Effective Stretching

Why Pilates is the Safest and Most Effective Method of Stretching the Body 

Pilates is hands down the most effective, controlled and safe way to manage proper range of motion at all of the joints within a practitioner’s body.  Because Pilates is practiced with control and places strength behind the controlled movement into a stretch, it is an extremely effective way of managing the proper amount of flexibility within the body. Using a couple examples from traditional fitness, yoga and Pilates, we can see that the ability of the body to hold the shape of the stretch is imperative in the Pilates practice, while the stretch itself is more the focus in the other regimes.

 Let’s take a look at the Pilates Rollup, Seated Forward Fold yoga asana and a traditional hamstring seated stretch performed as a warm-up or cool-down post exercise. They may look very much the same, but the ways of entering the poses or exercises are very different as are the eventual outcomes. A little bit of abdominal control makes a lot of difference in a person’s physique and flexibility- the more strength, the better!

The Rollup from Classical Authentic Pilates 


The Rollup is a basic Pilates Mat exercise that is actually very challenging to execute properly! Every moment of the exercise should be a full body movement, including the start position, lying down on the floor. By focusing on the abdominal control to move the spine and the torso, the Rollup teaches the body to move into and out of torso and spinal flexion with support, over time increasing the mobility in the back and at the hips and hamstrings with the proper amount of support from the abdominal muscles. No flinging or use of the shoulders and hip flexors to lift allowed! Let’s give it a try!

  • From supine (lying on your back) position: Stretch arms behind head, engaging all of the muscles in the body to lengthen along the mat. 
  • Lift the arms toward the ceiling, then the head, shoulders up between the frame of the arms. 
  • Reach the fingertips long toward the hips feeling the lats kick in to draw shoulders down and feel the entire length of the rectus abdominus kick in to lift the torso away from the mat, maintaining the spine in a long and lengthened c-curve. 
  • Continue to lengthen up and over the legs while pulling the belly back in opposition to the arms and legs reaching forward. 
  • Keep the abs in control as you lower the torso back to the mat pelvis first, maintaining the long c-curve of the spine and continuing to keep the abs engaged all the way back to the start position

Seated Forward Fold from Yoga (Paschomatiasana)

Beautiful woman practicing yoga, Seated forward bend pose, paschimottanasana

A seated forward fold is a traditional Hatha yoga posture or asana that appears in different places during a yoga sequence depending on the tradition. It is likely to follow a fairly lengthy movement sequence of vinyasa and standing postures which depend on the legs for movement and support. When a practitioner reaches the seated postures, many times it is an “ahh” moment of release without a focus on the strength to accomplish the stretch. The focus is on bringing the upper body toward the thighs, without mention of abdominal connection or support for the lower back and the hamstrings. For every movement, there is an opposing counter-movement. When the hamstrings and lower back are being stretched, the abdominals must be the opposing muscle group, otherwise, the newly found flexibility does not have a safe or stable base to provide support for the greater length at the joints and this can lead to injuries over time. A simple cue to pull the abdominals in and up could make the difference between a safe stretch for the back and hamstrings and overdoing the movement without the proper structure.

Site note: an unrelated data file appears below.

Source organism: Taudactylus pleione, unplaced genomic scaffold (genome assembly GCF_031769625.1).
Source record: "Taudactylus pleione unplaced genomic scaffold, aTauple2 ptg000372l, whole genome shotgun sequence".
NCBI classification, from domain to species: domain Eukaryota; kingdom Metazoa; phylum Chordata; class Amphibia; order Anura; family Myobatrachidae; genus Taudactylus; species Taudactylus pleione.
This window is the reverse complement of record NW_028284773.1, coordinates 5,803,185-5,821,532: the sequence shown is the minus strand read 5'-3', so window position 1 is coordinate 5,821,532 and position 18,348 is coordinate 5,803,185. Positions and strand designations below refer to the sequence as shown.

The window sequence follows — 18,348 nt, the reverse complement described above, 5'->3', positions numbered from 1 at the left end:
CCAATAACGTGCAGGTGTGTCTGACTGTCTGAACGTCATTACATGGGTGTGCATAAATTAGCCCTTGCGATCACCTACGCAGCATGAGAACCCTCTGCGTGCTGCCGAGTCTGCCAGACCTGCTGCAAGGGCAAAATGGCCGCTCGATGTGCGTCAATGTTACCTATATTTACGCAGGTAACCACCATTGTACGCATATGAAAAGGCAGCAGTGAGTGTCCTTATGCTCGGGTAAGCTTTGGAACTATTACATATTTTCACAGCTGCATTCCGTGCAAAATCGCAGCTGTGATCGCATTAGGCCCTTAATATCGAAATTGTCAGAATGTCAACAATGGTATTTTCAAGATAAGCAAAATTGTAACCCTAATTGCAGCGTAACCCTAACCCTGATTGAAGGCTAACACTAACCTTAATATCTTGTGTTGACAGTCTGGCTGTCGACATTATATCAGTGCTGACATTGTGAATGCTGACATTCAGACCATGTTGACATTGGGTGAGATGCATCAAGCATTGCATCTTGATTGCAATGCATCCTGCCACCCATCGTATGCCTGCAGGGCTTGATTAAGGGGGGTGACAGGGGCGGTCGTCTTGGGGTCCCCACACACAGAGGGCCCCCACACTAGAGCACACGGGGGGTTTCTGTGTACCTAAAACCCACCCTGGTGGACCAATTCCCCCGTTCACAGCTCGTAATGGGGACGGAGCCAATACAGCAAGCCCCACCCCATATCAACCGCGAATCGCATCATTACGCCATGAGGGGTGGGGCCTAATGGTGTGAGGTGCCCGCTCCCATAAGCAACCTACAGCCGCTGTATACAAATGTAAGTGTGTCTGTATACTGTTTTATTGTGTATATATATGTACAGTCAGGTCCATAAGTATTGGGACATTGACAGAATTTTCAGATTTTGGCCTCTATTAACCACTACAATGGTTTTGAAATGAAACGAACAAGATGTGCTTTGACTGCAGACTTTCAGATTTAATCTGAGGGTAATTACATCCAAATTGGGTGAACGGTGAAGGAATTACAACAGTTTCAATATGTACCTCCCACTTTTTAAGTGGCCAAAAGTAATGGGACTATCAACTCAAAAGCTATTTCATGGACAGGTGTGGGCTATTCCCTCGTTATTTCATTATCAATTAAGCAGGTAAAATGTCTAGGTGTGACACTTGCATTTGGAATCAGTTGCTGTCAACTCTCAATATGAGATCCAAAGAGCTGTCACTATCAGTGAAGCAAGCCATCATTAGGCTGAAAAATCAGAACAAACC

To learn how to properly execute this pose step-by-step, check out this great “how to” article from Yoga Journal. 

Traditional Hamstring Stretch from post-Exercise

Fit fitness woman doing stretching exercises outdoors at park

In the 90’s, when I was training to be a Group Exercise instructor (prior to being introduced to the fitness world as a mainstream form of movement) we were instructed that “unsupported forward flexion of the torso was always contra-indicated” and should never be taught in an exercise class. Somewhere around the mid 90’s, the large certifying agencies changed their tune and informed us that yes; flexion was ok, as long as it was supported by the abdominals. I certainly applaud the effort to bring awareness that yes, the abdominals are the key to supporting the back, yet looking around at any group stretching pre- or post-run and some of the instruction was lost in translation! Nowadays, we see tucked pelvises, rounded and compressed spines all achieved in the process of reaching for the toes. Forget the toes, straighten the back and use the abdominals to safely reach the torso over the legs, creating length in the spine and when appropriate, a controlled flexion of the spine in order to create length through the vertebrae. By moving safely into the stretch, a student can create length through the entire back line of the body safely- hamstrings, calf muscles, back extensors and protect all of the moving parts into and out of the stretch! Use the abs to stretch your hamstrings and back!